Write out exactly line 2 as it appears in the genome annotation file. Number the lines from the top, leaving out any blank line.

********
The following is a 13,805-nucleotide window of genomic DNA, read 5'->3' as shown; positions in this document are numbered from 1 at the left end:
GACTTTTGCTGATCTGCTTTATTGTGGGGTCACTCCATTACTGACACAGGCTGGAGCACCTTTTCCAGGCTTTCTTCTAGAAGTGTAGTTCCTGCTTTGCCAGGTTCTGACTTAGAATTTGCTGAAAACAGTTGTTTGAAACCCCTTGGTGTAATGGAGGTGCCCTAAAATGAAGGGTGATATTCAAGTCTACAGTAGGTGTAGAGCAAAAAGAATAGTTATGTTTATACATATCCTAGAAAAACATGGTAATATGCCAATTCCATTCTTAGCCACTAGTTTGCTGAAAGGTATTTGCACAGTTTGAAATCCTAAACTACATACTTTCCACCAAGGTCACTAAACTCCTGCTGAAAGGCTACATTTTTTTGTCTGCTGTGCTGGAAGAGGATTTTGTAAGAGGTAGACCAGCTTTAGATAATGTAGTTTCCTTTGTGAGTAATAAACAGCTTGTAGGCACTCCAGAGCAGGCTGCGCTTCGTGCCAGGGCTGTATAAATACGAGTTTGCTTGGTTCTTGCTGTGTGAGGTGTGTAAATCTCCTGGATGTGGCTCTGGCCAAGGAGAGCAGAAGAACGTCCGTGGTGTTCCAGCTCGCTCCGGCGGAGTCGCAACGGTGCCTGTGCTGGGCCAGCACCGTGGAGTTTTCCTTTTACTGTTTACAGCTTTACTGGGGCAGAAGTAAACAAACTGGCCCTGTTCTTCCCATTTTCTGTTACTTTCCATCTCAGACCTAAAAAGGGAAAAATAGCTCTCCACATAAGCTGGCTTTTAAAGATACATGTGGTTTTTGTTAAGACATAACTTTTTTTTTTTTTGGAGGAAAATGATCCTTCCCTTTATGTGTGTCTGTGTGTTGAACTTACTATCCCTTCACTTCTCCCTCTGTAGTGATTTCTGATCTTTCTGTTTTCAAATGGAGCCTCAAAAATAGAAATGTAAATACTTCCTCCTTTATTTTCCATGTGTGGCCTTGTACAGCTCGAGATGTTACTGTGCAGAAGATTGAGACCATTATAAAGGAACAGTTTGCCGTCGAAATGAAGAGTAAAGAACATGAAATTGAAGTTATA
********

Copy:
GACTTTTGCTGATCTGCTTTATTGTGGGGTCACTCCATTACTGACACAGGCTGGAGCACCTTTTCCAGGCTTTCTTCTAGAAGTGTAGTTCCTGCTTTGCCAGGTTCTGACTTAGAATTTGCTGAAAACAGTTGTTTGAAACCCCTTGGTGTAATGGAGGTGCCCTAAAATGAAGGGTGATATTCAAGTCTACAGTAGGTGTAGAGCAAAAAGAATAGTTATGTTTATACATATCCTAGAAAAACATGGTAATATGCCAATTCCATTCTTAGCCACTAGTTTGCTGAAAGGTATTTGCACAGTTTGAAATCCTAAACTACATACTTTCCACCAAGGTCACTAAACTCCTGCTGAAAGGCTACATTTTTTTGTCTGCTGTGCTGGAAGAGGATTTTGTAAGAGGTAGACCAGCTTTAGATAATGTAGTTTCCTTTGTGAGTAATAAACAGCTTGTAGGCACTCCAGAGCAGGCTGCGCTTCGTGCCAGGGCTGTATAAATACGAGTTTGCTTGGTTCTTGCTGTGTGAGGTGTGTAAATCTCCTGGATGTGGCTCTGGCCAAGGAGAGCAGAAGAACGTCCGTGGTGTTCCAGCTCGCTCCGGCGGAGTCGCAACGGTGCCTGTGCTGGGCCAGCACCGTGGAGTTTTCCTTTTACTGTTTACAGCTTTACTGGGGCAGAAGTAAACAAACTGGCCCTGTTCTTCCCATTTTCTGTTACTTTCCATCTCAGACCTAAAAAGGGAAAAATAGCTCTCCACATAAGCTGGCTTTTAAAGATACATGTGGTTTTTGTTAAGACATAACTTTTTTTTTTTTTGGAGGAAAATGATCCTTCCCTTTATGTGTGTCTGTGTGTTGAACTTACTATCCCTTCACTTCTCCCTCTGTAGTGATTTCTGATCTTTCTGTTTTCAAATGGAGCCTCAAAAATAGAAATGTAAATACTTCCTCCTTTATTTTCCATGTGTGGCCTTGTACAGCTCGAGATGTTACTGTGCAGAAGATTGAGACCATTATAAAGGAACAGTTTGCCGTCGAAATGAAGAGTAAAGAACATGAAATTGAAGTTATA